Learning a second language is fun and can often be leveraged into amazing opportunities for your career. Chelsea has spoken on TFD before on how her fluency in French allowed her to work in France and helped pivot her into other opportunities. In today’s global world, it is definitely a plus to be proficient in a second language or more.
At the moment, I’ve reached the intermediate levels of Korean and Bahasa Indonesian, and I am absolutely loving my journey towards mastering new languages. I’ve hit plateaus with learning languages before and felt disheartened. However, over the past year, I’ve found some amazing budget-friendly ways that have helped speed up the process, and I hope they will help others as well.
1. Base materials
As a starting point, you need some source material to work with. Many people assume that you need to purchase expensive textbooks or engage a tutor to learn a new language. However, there is actually an amazing trove of resources that can be tapped into (for free!). For instance, I have borrowed language textbooks from the public library. I have also found amazing courses and worksheets online. These online resources can be extremely comprehensive, and I am constantly finding new and extensive materials.
Besides written material, I find that audio really helps in learning languages. YouTube videos are really useful for me, especially as a beginner. I’ve found that there are usually a variety of videos that teach you commonly-used phrases, or phrases useful for tourists, which are excellent starting points to learn common vocabulary.
Additionally, apps can really make the process more fun. I use the Memrise App and I find it super helpful in memorizing vocabulary easily. The app is really clever and tests you in a variety of ways, including short video clips of spoken sentences. I find these clips helpful not only in memorizing the sentence but also in improving my listening skills by getting acquainted with how natives speak the language. I loved the app so much that I upgraded to their yearly package for greater access to the material.
I also really like apps because of the convenience. I have no excuses to procrastinate learning. I remind myself that if I have the time to check my phone or social media, I also have time to open the App and learn a few new words.
2. Learn through osmosis
Osmosis is defined as “the process of gradual or unconscious assimilation of ideas and knowledge.” This is basically my ethos in learning languages as painlessly as possible.
A few tips that I’ve found really useful personally are as follows. First, I change my phone language settings. At first, this can be a bit tricky. However, most of us are so familiar with the functions of our phone that you can guess what certain words mean even if you don’t understand them immediately. For instance, copy, paste, mail etc. Another way that I like to incorporate “unconscious assimilation” of language is to watch foreign dramas or shows with subtitles or watch English shows with foreign subtitles.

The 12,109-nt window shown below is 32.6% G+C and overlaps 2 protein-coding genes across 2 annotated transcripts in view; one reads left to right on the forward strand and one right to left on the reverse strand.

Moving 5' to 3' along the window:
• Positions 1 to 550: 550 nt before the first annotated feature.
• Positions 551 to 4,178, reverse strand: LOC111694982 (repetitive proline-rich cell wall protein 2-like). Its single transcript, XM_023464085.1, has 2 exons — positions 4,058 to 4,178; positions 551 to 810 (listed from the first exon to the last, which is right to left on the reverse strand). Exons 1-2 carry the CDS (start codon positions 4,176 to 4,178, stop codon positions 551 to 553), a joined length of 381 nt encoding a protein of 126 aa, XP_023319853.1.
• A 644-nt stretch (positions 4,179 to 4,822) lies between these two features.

Finally, whatever language you are trying to learn, try listening to their music! Another bonus tip is that some songs are internationally renowned, and there may be covers in different languages (a semi-recent example being Frozen’s “Let It Go” ;)) and since you are already familiar with the song in English, it might be easy to listen to the foreign version and pick up a few new words. I also find that learning children’s songs can be a great way to learn basic words in a fun way.
Did you know that you can actually learn in your sleep? This may be something you want to try to speed up your learning process. (Read about this fascinating topic here.)
3. Talk to native speakers
Speaking to natives is the best way to improve your language skills. While a full immersion in your country of choice is probably the best way to improve your skills, there are substitutes for this. For instance, find a language-swap buddy online. There are many websites that cater to language-swaps, such as italki.
Another way that I’ve gotten out of my comfort zone is to go to a restaurant and order something in the language I’m learning. This may not be applicable to everyone, but you can try going to Chinatown and order dim sum in Chinese or to a Korean restaurant and order some bibimbap. This is a fun way to test if native speakers understand you! You never know — this might spark into a conversation and you might gain a new friend.
4. Get a sponsor
This tip may not be practical for everyone, but it is something useful to consider. Many companies nowadays are willing to sponsor their employees in upskilling and training. For me personally, my company does have a set budget for each employee to take courses. While most of my colleagues use this budget for industry-specific courses, I asked my bosses if I could use this budget to take language classes, and they agreed.
Even if you don’t have a defined protocol at your workplace, you can always broach the topic to your boss and see if they are willing to sponsor your language classes. Oftentimes, they are more than happy to do so if the language would be useful in business transactions or furthering relationships with clients. There is no harm in asking, and you never know what you might get!
I would love to learn more tips from fellow language enthusiasts. Please share your experiences and any useful tips you may have in the comments below!
Ally G. updates her beauty blog regularly with product reviews and recommendations. She spends an abnormal amount of time browsing cat memes on the internet and channels the rest of her creative energy in writing dystopian fiction available on Amazon.
Image via Unsplash